economics of the country. The international community looks to South Africa to be a leader in cultivating change and progress, not just in Southern Africa, but in the entire continent as well.

South Africa currently identifies itself as an essential component of the African continent and as a result comprehends its national interest as being fundamentally connected to Africa’s maritime security. In order to maintain international standards, South Africa, being a signatory to the IMO, has ratified the ISPS Code. The following are some reasons for ratifying the ISPSCode:

  • Vessels visiting ports that are non-compliant with the ISPS Code could be viewed as a security risk and could be turned away at ports that are compliant to theCode.26
  • A ship may be declared unsafe for visiting a port that is non-compliant with the ISPS Code, which would result in it losing its insurance cover and would expose it to third partyclaims.27
  • Furthermore, failure of a port to comply with the ISPS Code may constitute prima facie proof of negligence, which would result in a charterer having recourse to sue the port.28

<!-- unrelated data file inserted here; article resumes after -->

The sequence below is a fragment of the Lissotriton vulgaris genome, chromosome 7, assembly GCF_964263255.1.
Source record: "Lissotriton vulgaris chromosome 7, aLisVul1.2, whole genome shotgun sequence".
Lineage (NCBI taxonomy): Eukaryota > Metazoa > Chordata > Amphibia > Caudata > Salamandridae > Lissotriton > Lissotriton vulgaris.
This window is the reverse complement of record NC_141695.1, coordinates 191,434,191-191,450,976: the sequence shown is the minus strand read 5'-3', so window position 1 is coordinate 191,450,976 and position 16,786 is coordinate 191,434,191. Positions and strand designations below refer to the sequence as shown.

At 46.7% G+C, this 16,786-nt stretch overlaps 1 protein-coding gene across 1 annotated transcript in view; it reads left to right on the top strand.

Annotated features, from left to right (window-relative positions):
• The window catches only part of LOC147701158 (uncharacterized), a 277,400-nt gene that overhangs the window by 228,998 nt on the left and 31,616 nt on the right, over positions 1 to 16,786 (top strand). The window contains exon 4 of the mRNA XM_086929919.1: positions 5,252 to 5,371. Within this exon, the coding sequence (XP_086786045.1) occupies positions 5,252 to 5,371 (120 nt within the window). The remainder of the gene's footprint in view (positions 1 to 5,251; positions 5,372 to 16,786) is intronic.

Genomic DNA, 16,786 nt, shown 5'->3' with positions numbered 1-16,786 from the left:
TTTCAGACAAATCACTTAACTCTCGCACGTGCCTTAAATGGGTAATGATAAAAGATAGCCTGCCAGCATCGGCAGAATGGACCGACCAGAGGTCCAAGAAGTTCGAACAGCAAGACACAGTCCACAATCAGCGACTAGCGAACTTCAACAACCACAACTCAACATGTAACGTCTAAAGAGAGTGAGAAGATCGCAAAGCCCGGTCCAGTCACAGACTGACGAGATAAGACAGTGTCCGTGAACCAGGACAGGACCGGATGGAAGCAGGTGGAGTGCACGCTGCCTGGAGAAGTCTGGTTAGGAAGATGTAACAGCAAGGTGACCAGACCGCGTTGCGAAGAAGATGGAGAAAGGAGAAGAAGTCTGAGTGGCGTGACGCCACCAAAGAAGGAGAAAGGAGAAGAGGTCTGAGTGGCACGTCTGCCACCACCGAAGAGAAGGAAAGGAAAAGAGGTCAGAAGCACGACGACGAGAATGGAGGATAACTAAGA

• Non-compliance with the ISPS Code may result in ship operators avoiding that port in an effort to avoid experiencingdelays.

23 M Siko ‘South Africa’s Maritime Interests and Responsibilities’ (1996) at 5 African Security Review.

24C Forrest ‘The Balancing of Maritime Interests in the Southern African Oceans in Light of the New International Maritime Security Regime’ (2008) 41 (1) The Comparative and International Law Journal of Southern Africa at 6.

25 ‘Africa’s ports vital for world trade’ (2015) available at www.itonline.co.za (accessed on 13 April 2015).

26Q van der Merwe ‘ISPS Code- Maritime Security’ (2003) available: http://ports.co.za/legalnews/article_2003_08_15_1144.html (accessed on 18 February 2015).

27            N        Karigithu        ‘Port        Security        –        The        ISPS        Code’        (2008)        available   at



The ISPS Code has been implemented in South Africa through the Merchant Shipping (Maritime Security) Regulations, 2004, which is provided for in the Merchant Shipping Act

57 of 1951.29 The National Department of Transport is the selected custodian for implementing the ISPS Code as per the National Ports Act 12 of 2005.30

The Department of Transport as custodian, developed methods to encourage maritime transport and as such, allocated the operational aspects of maritime transport responsibilities to various government agencies such as the South African Maritime Safety Authority (SAMSA), Transnet National Ports Authority (TNPA), Transnet Port Terminal (TPT) and the South African Ports Regulator.31